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Making an impact in the LGBTQA STEM community Students share ideas for positive change at national conference

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11 December 2015

Members of the Penn State oSTEM chapter with their award for highest member attendance at the national conference.  Image: Copyright Levana Melamed Photography
Members of the Penn State oSTEM chapter with their award for highest member attendance at the national conference. Image: Copyright Levana Melamed Photography
A group of 20 students from the Penn State chapter of Out in Science, Technology, Engineering, and Mathematics (oSTEM) attended the organization’s fifth annual national conference, held Nov. 13-15 in Pittsburgh, to discuss with peers and professionals their vision for creating a more diverse STEM community.

The conference brought together students and professionals from across the country in the interest of professional development and the creation of safe and inviting places to study and work in STEM fields.

Some of this year’s topics included mentoring young women in STEM, advancing LGBT inclusion in the intelligence community, and developing an action plan for K-12 STEM outreach.

The Penn State chapter of oSTEM was honored with an award for having the highest member attendance of the 63 colleges and universities that were represented at the conference.

Eric Patridge, president of the national oSTEM organization, was happy to see so many Penn State students at the event.

“Earlier this year, Campus Pride named Penn State a top 25 LGBTQ-friendly school. It is obvious that Penn State oSTEM members are working diligently to improve the LGBTQ environment at Penn State, including enhancing policies, programs and practices and ensuring that current and prospective students feel welcome,” he said.

A 2009 Penn State alumnus, Patridge co-founded Penn State’s oSTEM chapter when he was a student at the University.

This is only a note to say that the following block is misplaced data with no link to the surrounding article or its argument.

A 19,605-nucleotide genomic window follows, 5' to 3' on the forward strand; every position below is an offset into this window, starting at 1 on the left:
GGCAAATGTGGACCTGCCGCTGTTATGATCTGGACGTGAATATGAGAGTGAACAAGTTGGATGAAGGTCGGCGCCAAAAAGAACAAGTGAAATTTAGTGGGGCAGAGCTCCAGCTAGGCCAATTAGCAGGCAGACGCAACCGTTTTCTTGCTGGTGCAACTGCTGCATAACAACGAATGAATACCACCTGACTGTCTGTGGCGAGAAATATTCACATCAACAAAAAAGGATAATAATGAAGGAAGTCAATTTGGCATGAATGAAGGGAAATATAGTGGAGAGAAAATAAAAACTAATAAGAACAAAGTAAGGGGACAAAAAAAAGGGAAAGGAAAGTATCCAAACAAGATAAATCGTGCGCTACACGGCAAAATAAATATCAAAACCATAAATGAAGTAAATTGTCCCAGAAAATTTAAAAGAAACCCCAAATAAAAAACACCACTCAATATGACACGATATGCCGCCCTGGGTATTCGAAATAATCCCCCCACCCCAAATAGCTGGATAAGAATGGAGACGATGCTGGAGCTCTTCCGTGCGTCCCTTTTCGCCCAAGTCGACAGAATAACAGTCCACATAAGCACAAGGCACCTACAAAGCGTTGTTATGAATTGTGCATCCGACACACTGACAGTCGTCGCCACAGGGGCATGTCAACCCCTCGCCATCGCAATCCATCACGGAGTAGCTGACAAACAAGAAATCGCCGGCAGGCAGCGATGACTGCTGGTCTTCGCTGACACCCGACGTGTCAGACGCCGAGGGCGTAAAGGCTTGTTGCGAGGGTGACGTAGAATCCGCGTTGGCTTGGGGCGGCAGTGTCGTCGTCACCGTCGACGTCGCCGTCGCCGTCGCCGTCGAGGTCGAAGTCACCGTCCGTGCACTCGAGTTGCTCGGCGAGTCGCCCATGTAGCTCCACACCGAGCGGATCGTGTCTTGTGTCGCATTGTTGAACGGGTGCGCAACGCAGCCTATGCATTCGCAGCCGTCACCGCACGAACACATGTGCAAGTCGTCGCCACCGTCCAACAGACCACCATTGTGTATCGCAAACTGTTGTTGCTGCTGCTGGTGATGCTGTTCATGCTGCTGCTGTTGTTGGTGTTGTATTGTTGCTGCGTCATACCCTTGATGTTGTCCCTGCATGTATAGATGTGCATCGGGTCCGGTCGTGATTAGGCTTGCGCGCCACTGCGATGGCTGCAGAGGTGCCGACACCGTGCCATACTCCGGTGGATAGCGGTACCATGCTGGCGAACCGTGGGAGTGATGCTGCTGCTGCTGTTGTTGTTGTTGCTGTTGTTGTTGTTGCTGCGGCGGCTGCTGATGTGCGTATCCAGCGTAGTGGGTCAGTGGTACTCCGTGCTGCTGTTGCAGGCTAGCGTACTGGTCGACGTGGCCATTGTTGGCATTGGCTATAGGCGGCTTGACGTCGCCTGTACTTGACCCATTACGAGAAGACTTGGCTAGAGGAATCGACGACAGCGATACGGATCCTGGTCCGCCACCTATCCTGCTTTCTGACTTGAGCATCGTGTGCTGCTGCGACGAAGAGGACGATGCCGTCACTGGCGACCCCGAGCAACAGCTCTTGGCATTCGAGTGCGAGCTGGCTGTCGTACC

Christina Platt, electrical engineering junior and Penn State oSTEM public relations officer, co-chaired this year’s conference.

“I attended my first national oSTEM conference last year but I didn’t expect to get so drawn in to the organization,” said Platt. “Everyone was so welcoming and friendly, and it was exciting to be around other students who were so actively involved in the LGBTQA initiatives on their campuses.”

While diversity was a key focus of the conference, there were also opportunities for participants to share their STEM expertise. Platt hosted a session titled “Hackathons: Uniting Creativity & Technology” during which she discussed the history, benefits and outcomes of “hacking marathons,” as well as issues within the hackathon community relating to minority participation. Penn State oSTEM president and chemical engineering graduate student Pengfei Zhan, materials science and engineering graduate student Jason Chan, astrophysics and physics undergraduate student Alex Brown, and biological anthropology undergraduate student Heather Self presented research posters during the conference.

Zhan noted that more graduate students have joined the Penn State oSTEM chapter, which includes about 120 members, this year.

“It’s a great opportunity to build mentoring relationships among LGBTQA faculty, graduate students and undergraduates and expand your professional network,” he said.

Allison Subasic, director of Penn State’s LGBTQA Student Resource Center and oSTEM adviser, was thrilled with the students’ participation this year.

“oSTEM has been a very active group at Penn State since Eric Patridge started it. I was so happy to see this year’s group won the participation award, and I am proud of the involvement from our students being represented in these fields. STEM fields still are highly non-diverse, and it is through national groups such as these that changes are beginning to be made in many fields,” she said.

Students who are interested in learning more about the Penn State chapter may contact Zhan at ostempennstate@gmail.com or visit the chapter’s website.

A national society built by students, for students in 2005, Out in Science, Technology, Engineering, and Mathematics is dedicated to educating and fostering leadership for LGBTQA communities in the STEM fields. Today there are more than 50 chapters across the country.

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